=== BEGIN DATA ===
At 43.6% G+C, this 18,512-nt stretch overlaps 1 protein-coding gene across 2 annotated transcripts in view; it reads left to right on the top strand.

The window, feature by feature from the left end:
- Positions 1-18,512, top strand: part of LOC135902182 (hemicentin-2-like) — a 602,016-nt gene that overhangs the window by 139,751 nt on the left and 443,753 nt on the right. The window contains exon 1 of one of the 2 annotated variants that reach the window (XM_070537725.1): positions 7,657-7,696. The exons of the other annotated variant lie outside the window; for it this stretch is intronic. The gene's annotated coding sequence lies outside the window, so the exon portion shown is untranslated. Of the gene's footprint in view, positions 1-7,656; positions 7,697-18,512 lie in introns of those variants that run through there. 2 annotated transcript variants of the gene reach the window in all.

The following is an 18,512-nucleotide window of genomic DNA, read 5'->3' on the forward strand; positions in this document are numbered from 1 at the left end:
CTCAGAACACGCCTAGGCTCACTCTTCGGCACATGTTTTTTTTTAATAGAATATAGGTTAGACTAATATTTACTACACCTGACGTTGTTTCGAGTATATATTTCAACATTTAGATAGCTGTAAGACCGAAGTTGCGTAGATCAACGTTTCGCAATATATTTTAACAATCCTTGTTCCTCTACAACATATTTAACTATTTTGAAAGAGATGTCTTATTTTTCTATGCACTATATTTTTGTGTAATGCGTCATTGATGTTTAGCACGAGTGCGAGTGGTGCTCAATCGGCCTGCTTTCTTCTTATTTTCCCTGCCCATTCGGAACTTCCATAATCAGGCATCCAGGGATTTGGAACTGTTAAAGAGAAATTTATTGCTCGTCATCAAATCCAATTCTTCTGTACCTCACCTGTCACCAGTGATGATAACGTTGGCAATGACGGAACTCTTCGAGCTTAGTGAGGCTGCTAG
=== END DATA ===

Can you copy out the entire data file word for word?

At 43.6% G+C, this 18,512-nt stretch overlaps 1 protein-coding gene across 2 annotated transcripts in view; it reads left to right on the top strand.

The window, feature by feature from the left end:
- Positions 1-18,512, top strand: part of LOC135902182 (hemicentin-2-like) — a 602,016-nt gene that overhangs the window by 139,751 nt on the left and 443,753 nt on the right. The window contains exon 1 of one of the 2 annotated variants that reach the window (XM_070537725.1): positions 7,657-7,696. The exons of the other annotated variant lie outside the window; for it this stretch is intronic. The gene's annotated coding sequence lies outside the window, so the exon portion shown is untranslated. Of the gene's footprint in view, positions 1-7,656; positions 7,697-18,512 lie in introns of those variants that run through there. 2 annotated transcript variants of the gene reach the window in all.

The following is an 18,512-nucleotide window of genomic DNA, read 5'->3' on the forward strand; positions in this document are numbered from 1 at the left end:
CTCAGAACACGCCTAGGCTCACTCTTCGGCACATGTTTTTTTTTAATAGAATATAGGTTAGACTAATATTTACTACACCTGACGTTGTTTCGAGTATATATTTCAACATTTAGATAGCTGTAAGACCGAAGTTGCGTAGATCAACGTTTCGCAATATATTTTAACAATCCTTGTTCCTCTACAACATATTTAACTATTTTGAAAGAGATGTCTTATTTTTCTATGCACTATATTTTTGTGTAATGCGTCATTGATGTTTAGCACGAGTGCGAGTGGTGCTCAATCGGCCTGCTTTCTTCTTATTTTCCCTGCCCATTCGGAACTTCCATAATCAGGCATCCAGGGATTTGGAACTGTTAAAGAGAAATTTATTGCTCGTCATCAAATCCAATTCTTCTGTACCTCACCTGTCACCAGTGATGATAACGTTGGCAATGACGGAACTCTTCGAGCTTAGTGAGGCTGCTAG